On 18 March 2015, George Osbourne, the Chancellor of the Exchequer, announced the Government's proposals for changes in the way ISAs operate as part of the annual UK Budget statement. While the changes are designed to support small businesses and first time house buyers, a reduction in ISA interest rates has left those considering their saving plan wondering if ISAs are still a worthwhile savings option.
This week Money Dashboard user and Digital maven, Mike Hall, breaks down the ISA and what the new changes could mean for you...
What is an ISA?
An Individual Savings Account is a type of bank account, often referred to as a wrapper, available to over 16s in the UK. The main advantage of an ISA is that up to a certain annual limit, known as an allowance, the Government will not charge any tax on interest received from your investment. There are two main types of ISA: cash ISAs, and stocks and shares ISAs.
Changes as of April 2015
From the 6th April, the ISA allowance will increase from £15,000 to £15,240. This means you're able to invest up to £15,240 over the course of the financial year (up to 5th April 2016) and you won't have to pay tax on the savings. Invest any more, and you'll pay tax on the amount over the allowance. If you invest less than this amount, your allowance won't be carried over to the next year, but you will get a new allowance for 2016.
Changes planned for Summer 2015
The new rules on ISAs allow you to invest in securities (not just shares) in small and medium sized enterprises, and listed bonds issued by co-operatives and community benefit societies, provided they are listed on a recognised stock exchange. This means you have more options when it comes to investing your money in stocks and shares ISAs. This is especially useful if you are picky about which organisations you finance for ethical reasons, or know a small business you'd like to support.
Changes planned for Autumn 2015
Later in the year we'll see the introduction of the fully flexible ISA, explained more fully below. There is no date available yet for when this type of ISA will be launched, as the Government is planning to consult with representatives from the financial industry to plan the details.
Changes planned for April 2016
As of 6th April 2016, there will be no tax to pay on the first £1000 of interest earned from non-ISA savings accounts. This effectively defeats the benefit of ISA investment, as other savings accounts are likely to pay higher interest rates, and you won't be paying tax either way.
Disappointing Interest Rates on cash ISAs
The interest rates offered on an instant access cash ISA are around 1.5% (variable), which is significantly lower than that a regular savings account, which is around 6% (fixed). Although with a regular savings account you will pay 20% tax on any interest, the net (after tax) rate is still 2.5%, which is higher that a cash ISA, meaning you're likely to receive higher interest paying into a regular savings account than a cash ISA.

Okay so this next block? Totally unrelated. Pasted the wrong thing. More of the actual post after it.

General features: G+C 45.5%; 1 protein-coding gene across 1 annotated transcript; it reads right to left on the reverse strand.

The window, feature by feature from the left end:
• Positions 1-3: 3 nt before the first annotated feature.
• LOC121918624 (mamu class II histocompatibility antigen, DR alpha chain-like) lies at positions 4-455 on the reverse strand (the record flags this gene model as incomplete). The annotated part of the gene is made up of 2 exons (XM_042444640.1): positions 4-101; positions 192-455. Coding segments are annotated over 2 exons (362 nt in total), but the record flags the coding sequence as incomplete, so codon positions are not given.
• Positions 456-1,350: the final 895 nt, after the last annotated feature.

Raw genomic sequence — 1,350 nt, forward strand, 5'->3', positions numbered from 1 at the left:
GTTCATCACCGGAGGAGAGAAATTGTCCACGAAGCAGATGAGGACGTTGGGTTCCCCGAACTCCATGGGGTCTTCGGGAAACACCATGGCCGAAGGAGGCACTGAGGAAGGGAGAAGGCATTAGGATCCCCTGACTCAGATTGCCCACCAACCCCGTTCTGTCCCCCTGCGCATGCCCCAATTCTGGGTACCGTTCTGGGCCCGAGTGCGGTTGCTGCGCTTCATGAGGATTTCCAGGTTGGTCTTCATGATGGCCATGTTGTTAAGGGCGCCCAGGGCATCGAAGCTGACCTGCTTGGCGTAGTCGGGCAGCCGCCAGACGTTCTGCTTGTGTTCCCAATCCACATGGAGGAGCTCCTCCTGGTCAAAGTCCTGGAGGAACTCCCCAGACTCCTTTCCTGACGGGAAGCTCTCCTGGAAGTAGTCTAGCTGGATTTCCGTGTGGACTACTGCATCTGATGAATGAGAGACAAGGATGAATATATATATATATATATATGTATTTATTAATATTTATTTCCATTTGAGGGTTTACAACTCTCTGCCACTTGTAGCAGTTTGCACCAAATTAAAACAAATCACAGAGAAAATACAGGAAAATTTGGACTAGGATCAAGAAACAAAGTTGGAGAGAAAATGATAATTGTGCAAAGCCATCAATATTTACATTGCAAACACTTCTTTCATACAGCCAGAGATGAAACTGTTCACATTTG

Fully Flexible ISAs
Currently, any investment into an ISA counts towards your annual allowance, regardless of withdrawals. So if you deposit £100, withdraw £100, then deposit £100 again, you will have used up £200 of your allowance, despite only having £100 in the account. With a fully flexible ISA, you can withdraw and deposit as much as you like, the allowance will apply to the balance deposited in your account over the end of the tax year. This will only apply to cash ISAs, however, not stocks and shares ISAs.
Stocks and Shares ISAs
Given the low interest rates on cash ISAs, stocks and shares ISAs may be a better investment for savers. Investing in stock markets is risky, there is a chance you will lose your money, but there is also a chance you will yield more profit than cash ISAs or other savings options. If you decide to buy stocks and shares to put in an ISA account, it's sensible to make use of an investment management service to ensure you are investing wisely.
Help to Buy ISAs
With a Help to Buy ISA, the Government will add 25% to the amount you pay in, provided the money is used to buy your first property. You can pay in a maximum of £200 per month, meaning you will receive a maximum of £50 a month support from taxpayers. You can only have one Help to Buy ISA per person, but if you are saving with a partner you can have one each, doubling your total allowance and the bonus you receive. The Government bonus can't be withdrawn from your account, and will only activate when your investment is used to buy a home (or a mortgage for a home) worth less than £450,000 in London or less than £250,000 anywhere else in the UK.
If you are saving towards buying a home, or have any other financial goals, Money Dashboard's free personal finance software is a great way to track your saving progress, and identify ways to save money in your monthly spending.
About the author
Mike Hall is a media and marketing professional, specialising in video production and content marketing. From Edinburgh, Scotland, Mike now lives in Glasgow. He has experience is short film production, podacasting and Internet radio, as well as having worked with SMEs in the technology industry, and private clients as a web designer, and an IT and marketing consultant.